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HYDROGEN POWER
mullokintyre
post Posted: Oct 11 2019, 03:57 PM
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In Reply To: nipper's post @ Oct 11 2019, 03:31 PM

As usual, they only tell part of the story.
The so called blue hydrogen from Natural gas is rather energy intensive in that it treats the Natural gas with steam to produce the hydrogen.
Unfortunately it also produces carbon monoxide and carbon dioxide.
So instead of burning the natural gas to produce energy and carbon dioxide, we stick an intermediate step in to produce carbon dioxide.
And of course it is using fossil fuel as its feedstock, a finite non renewable source.
At least in the electrolysis version of the green hydrogen, the raw materials, water is quite abundant, is very renewable, and the byproduct, oxygen is a little more useful and less of a greenhouse gas than CO2.
And of course when hydrogen is "burnt" in the presence of oxygen to release the energy, the byproduct is water, which of course becomes the feedstock again. Simples.
I thought the whole point of these new renewable fuels was to stop using fossil fuels and reduce the CO2.
Mind you, Water vapour itself is a greenhouse gas, but the amount of water vapour in the atmosphere is controlled by its temperature, rather then the other way around.
Still , tit is generally acknowledged that about 60% of global warming is due to water vapour.

Mick





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nipper
post Posted: Oct 11 2019, 03:51 PM
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National Hydrogen Strategy ...
..... at COAG, Dec 2018, the Strategy to be developed by Oct 2019.

Two weeks to go.

https://www.industry.gov.au/news-media/nati...s-have-your-say




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"Every long-term security is nothing more than a claim on some expected future stream of cash that will be delivered into the hands of investors over time. For a given stream of expected future cash payments, the higher the price investors pay today for that stream of cash, the lower the long-term return they will achieve on their investment over time." - Dr John Hussman

"If I had even the slightest grasp upon my own faculties, I would not make essays, I would make decisions." ― Michel de Montaigne
 
nipper
post Posted: Oct 11 2019, 03:31 PM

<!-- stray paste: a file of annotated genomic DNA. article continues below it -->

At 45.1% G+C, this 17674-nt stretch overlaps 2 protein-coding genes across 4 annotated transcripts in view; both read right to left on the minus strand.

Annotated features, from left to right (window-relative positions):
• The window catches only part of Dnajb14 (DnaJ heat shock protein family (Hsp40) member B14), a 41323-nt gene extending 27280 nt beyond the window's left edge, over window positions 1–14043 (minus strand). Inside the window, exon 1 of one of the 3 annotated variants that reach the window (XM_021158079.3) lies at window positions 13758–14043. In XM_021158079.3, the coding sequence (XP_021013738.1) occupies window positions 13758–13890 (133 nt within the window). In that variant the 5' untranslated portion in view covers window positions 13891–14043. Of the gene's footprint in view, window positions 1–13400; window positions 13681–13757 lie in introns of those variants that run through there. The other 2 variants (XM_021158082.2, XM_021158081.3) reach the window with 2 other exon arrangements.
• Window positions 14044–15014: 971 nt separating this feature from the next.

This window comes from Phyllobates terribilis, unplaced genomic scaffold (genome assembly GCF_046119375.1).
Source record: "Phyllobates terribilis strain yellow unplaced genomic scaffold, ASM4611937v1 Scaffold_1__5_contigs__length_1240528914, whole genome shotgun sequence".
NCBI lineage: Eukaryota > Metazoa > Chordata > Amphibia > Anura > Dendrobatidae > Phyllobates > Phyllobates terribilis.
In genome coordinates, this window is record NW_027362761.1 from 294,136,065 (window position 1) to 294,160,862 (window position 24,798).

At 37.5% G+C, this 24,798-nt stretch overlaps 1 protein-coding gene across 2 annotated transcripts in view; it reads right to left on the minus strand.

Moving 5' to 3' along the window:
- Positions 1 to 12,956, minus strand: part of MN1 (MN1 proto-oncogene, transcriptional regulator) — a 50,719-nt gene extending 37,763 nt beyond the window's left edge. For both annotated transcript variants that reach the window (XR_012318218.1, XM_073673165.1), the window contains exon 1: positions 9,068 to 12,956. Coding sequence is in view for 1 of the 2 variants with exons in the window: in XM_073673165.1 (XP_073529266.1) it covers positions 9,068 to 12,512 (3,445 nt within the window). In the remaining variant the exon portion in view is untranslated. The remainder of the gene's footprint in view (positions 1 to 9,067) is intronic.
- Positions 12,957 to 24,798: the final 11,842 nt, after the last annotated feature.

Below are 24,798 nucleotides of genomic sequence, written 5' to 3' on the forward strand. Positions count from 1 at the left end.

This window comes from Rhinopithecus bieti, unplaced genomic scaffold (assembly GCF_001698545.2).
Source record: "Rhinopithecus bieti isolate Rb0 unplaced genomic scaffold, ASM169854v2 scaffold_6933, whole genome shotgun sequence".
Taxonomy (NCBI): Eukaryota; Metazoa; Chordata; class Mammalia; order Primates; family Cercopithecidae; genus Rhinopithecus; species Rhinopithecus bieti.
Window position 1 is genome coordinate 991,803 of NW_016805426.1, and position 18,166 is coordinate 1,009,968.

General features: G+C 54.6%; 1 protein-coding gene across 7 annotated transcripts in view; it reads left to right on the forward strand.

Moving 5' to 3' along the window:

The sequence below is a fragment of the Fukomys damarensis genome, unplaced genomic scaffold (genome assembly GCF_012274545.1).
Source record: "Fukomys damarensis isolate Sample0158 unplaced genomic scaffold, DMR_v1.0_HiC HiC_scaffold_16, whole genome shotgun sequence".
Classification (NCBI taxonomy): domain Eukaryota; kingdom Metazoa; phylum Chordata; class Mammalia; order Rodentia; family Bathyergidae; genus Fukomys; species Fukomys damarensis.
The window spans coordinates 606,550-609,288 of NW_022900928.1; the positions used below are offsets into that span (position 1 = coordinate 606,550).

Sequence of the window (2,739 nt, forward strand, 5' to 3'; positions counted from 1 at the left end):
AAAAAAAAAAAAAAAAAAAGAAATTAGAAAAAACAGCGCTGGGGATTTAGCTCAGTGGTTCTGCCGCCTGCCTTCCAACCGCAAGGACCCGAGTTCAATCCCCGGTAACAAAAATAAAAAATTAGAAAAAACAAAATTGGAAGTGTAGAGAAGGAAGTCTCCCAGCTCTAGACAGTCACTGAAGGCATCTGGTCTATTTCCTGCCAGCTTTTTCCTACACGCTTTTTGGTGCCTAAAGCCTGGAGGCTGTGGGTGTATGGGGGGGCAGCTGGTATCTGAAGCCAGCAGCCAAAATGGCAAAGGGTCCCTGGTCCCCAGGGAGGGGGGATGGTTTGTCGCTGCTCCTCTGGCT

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Woodside sees large-scale hydrogen output by 2030

QUOTE
Woodside Energy expects that large-scale hydrogen production will occur around the globe by 2030, with Australia needing to invest heavily to be at the forefront of a sector which has similarities with LNG almost four decades ago.

Shaun Gregory, executive vice president of exploration and the chief technology officer at Woodside Energy, said hydrogen currently cost too much compared with other sources of energy, but the potential was vast and rapid advances are being made.

"Things are changing, and changing rapidly,'' Mr Gregory told The Australian Financial Review National Energy Summit.

Australia had abundant resources and was well-positioned to become a major player although heavy investment in infrastructure and capacity is required, along with the right regulatory standards to accelerate the industry. Consumer acceptance also needed to be cultivated. "This is going to take big investment,'' Mr Gregory said.

He said Woodside wanted to be at the forefront of a hydrogen export industry which could one day rival the LNG export industry, which had developed about 40 years ago in Australia.

Darren Miller, the chief executive of the Australian Renewable Energy Agency, said a ''collective effort'' is needed to advance hydrogen as an energy source but its potential is enormous to be a substantial disrupter. "I think hydrogen is going to be the Netflix of energy,'' Mr Miller said.

Australia should aim to eventually become a big export player, while starting off with a robust domestic industry. "We ought to aim for that export opportunity,'' Mr Miller said.

Alison Reeve, Taskforce Leader of the National Hydrogen Strategy, said up to 900 pieces of legislation may need to be altered to allow a hydrogen industry to develop, but the evolution of the industry would come by key players actually doing things. "We do need to learn by doing,'' she said.

Woodside's Mr Gregory said currently ''blue'' hydrogen from natural gas was about one third the cost of ''green'' hydrogen produced by electrolysis, and the cost gap needed to shrink. Mr Gregory cautioned against viewing the development of a hydrogen industry as a race, with a lot of collaboration needed. "Many see hydrogen as a bit of a race, a competition,'' he said.

Woodside has signed an agreement with Korean giant Kogas for a joint study on ''green'' hydrogen, an example of the collaboration required. "The end use customers are vital to every investment decision,'' Mr Gregory said.